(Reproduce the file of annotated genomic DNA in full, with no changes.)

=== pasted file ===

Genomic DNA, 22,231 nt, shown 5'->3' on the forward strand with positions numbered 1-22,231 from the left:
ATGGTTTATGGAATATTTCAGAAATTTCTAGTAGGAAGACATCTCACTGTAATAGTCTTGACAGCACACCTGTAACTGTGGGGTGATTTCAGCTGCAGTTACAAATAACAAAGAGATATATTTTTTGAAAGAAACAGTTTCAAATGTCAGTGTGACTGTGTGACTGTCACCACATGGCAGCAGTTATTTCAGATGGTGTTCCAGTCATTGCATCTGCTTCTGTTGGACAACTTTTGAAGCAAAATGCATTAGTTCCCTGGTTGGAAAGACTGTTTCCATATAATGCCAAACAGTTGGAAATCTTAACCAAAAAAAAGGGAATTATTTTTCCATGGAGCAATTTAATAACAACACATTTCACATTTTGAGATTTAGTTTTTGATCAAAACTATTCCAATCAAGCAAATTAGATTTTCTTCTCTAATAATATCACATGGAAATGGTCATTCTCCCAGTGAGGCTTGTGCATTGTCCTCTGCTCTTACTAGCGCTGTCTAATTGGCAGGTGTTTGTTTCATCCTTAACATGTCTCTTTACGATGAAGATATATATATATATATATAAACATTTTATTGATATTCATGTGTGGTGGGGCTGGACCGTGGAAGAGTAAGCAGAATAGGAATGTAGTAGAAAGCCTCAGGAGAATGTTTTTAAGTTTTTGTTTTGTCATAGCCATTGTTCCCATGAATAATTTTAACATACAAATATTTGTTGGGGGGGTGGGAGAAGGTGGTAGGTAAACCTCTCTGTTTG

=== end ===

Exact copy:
Genomic DNA, 22,231 nt, shown 5'->3' on the forward strand with positions numbered 1-22,231 from the left:
ATGGTTTATGGAATATTTCAGAAATTTCTAGTAGGAAGACATCTCACTGTAATAGTCTTGACAGCACACCTGTAACTGTGGGGTGATTTCAGCTGCAGTTACAAATAACAAAGAGATATATTTTTTGAAAGAAACAGTTTCAAATGTCAGTGTGACTGTGTGACTGTCACCACATGGCAGCAGTTATTTCAGATGGTGTTCCAGTCATTGCATCTGCTTCTGTTGGACAACTTTTGAAGCAAAATGCATTAGTTCCCTGGTTGGAAAGACTGTTTCCATATAATGCCAAACAGTTGGAAATCTTAACCAAAAAAAAGGGAATTATTTTTCCATGGAGCAATTTAATAACAACACATTTCACATTTTGAGATTTAGTTTTTGATCAAAACTATTCCAATCAAGCAAATTAGATTTTCTTCTCTAATAATATCACATGGAAATGGTCATTCTCCCAGTGAGGCTTGTGCATTGTCCTCTGCTCTTACTAGCGCTGTCTAATTGGCAGGTGTTTGTTTCATCCTTAACATGTCTCTTTACGATGAAGATATATATATATATATATAAACATTTTATTGATATTCATGTGTGGTGGGGCTGGACCGTGGAAGAGTAAGCAGAATAGGAATGTAGTAGAAAGCCTCAGGAGAATGTTTTTAAGTTTTTGTTTTGTCATAGCCATTGTTCCCATGAATAATTTTAACATACAAATATTTGTTGGGGGGGTGGGAGAAGGTGGTAGGTAAACCTCTCTGTTTG